To further exemplify the utility of this invention the monoclonal antibodies were used in the following examples to detect the presence of HIV in a variety of specimens and assay formats.
TABLE III______________________________________Characterization of Mouse Monoclonal AntibodiesLAV Recomb- Imm-Anti-Pro- inant Pep- Assay Methods uno-body teins Proteins tides Blot RIP EIA FA gen*______________________________________25-2 p25/ GAG-1, ND1 + + + + Bp40/2, -3p5525-3 p25/ GAG-1, 141 + + +/- + Bp40/2, -3p5525-6 p25/ GAG3 147 + + + + Ap40/p5525-7 p25/ GAG3 15, + + + + Bp40/ 88p55______________________________________ *Immunogen: A. Whole inactivated virus, B. Recombinant gag fusion protein 1 ND Not Determined
Example II describes a single wash format of an antigen capture enzyme-linked immunosorbent assay (EIA) where monoclonal antibodies derived from hybrid cell lines HIV p25-2 and HIV p25-3 were used to capture antigen and purified immunoglobulin from a high titered human sera conjugated to horseradish peroxidase was used to detect captured antigen. A 2 hour and overnight (16-18 hours) incubation format with an antigen containing sample are described.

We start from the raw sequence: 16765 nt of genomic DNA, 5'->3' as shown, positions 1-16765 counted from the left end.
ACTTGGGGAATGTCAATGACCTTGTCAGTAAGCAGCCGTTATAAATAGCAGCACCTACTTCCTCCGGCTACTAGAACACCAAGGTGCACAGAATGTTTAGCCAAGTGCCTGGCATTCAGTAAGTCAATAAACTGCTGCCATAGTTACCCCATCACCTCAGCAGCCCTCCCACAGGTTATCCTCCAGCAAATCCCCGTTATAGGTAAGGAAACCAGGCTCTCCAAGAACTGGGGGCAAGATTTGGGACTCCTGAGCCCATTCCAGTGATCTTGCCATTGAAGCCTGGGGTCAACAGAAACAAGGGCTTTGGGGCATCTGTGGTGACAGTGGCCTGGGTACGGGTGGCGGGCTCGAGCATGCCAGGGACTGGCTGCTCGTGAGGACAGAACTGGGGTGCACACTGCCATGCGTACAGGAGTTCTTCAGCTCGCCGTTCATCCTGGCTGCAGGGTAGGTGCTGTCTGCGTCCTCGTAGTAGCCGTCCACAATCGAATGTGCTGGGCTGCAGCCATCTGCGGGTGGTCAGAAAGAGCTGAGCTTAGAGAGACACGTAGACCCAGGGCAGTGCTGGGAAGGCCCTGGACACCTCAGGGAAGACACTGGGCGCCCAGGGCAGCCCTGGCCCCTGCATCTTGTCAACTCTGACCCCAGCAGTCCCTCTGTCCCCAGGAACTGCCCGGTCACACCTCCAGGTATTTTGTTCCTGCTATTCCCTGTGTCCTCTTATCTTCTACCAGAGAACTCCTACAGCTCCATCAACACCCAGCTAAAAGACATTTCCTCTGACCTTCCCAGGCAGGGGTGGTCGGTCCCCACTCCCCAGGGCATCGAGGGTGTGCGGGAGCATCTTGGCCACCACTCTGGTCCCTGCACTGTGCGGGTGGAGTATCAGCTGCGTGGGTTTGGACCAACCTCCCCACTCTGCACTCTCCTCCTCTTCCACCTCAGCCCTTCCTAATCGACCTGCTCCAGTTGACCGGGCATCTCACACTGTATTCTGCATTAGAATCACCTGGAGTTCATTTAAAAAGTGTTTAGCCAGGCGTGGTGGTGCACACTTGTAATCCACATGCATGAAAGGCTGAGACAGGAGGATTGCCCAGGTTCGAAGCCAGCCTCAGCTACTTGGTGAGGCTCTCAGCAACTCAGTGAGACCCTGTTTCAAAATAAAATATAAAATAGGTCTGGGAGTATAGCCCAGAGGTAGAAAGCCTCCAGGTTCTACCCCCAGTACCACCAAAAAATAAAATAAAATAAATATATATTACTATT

a. Conjugation of Purified Immunoglobulin and Horseradish peroxidase
Immunoglobulin from high titered AIDS positive human sera was purified by precipitation in 40% ammonium sulfate, extensive dialysis and elution from a DE-52 cellulose column (Whatman). Purified immunoglobulin was conjugated to horseradish peroxidase (Calbiochem) using the procedure of Nakane et al. (J. Histochem. Cytochem., 1974, 22: 1084) with the following modifications. Purified immunoglobulin was adjusted to 4.0 mg/ml and dialyzed against 0.2M sodium carbonate/1M NaCl pH 9.5. Purified Horseradish Peroxidase (HRP) was oxidized with 0.07M sodium periodate and conjugated to the immunoglobulin using a molar ratio of 1:5 (ab:HRP) for 30 minutes. The reaction mixture was stopped with sodium borohydride. The resultant product was precipitated with 50% saturated ammonium sulfate and the precipitate dialyzed against a buffer of 100 mM TRIS/1M NaCl. The conjugate was then adjusted to 4 mg/ml and diluted to 2 mg/ml with glycerol.
b. Standard Curve with Purified Virus in Human Plasma and Cell Culture Media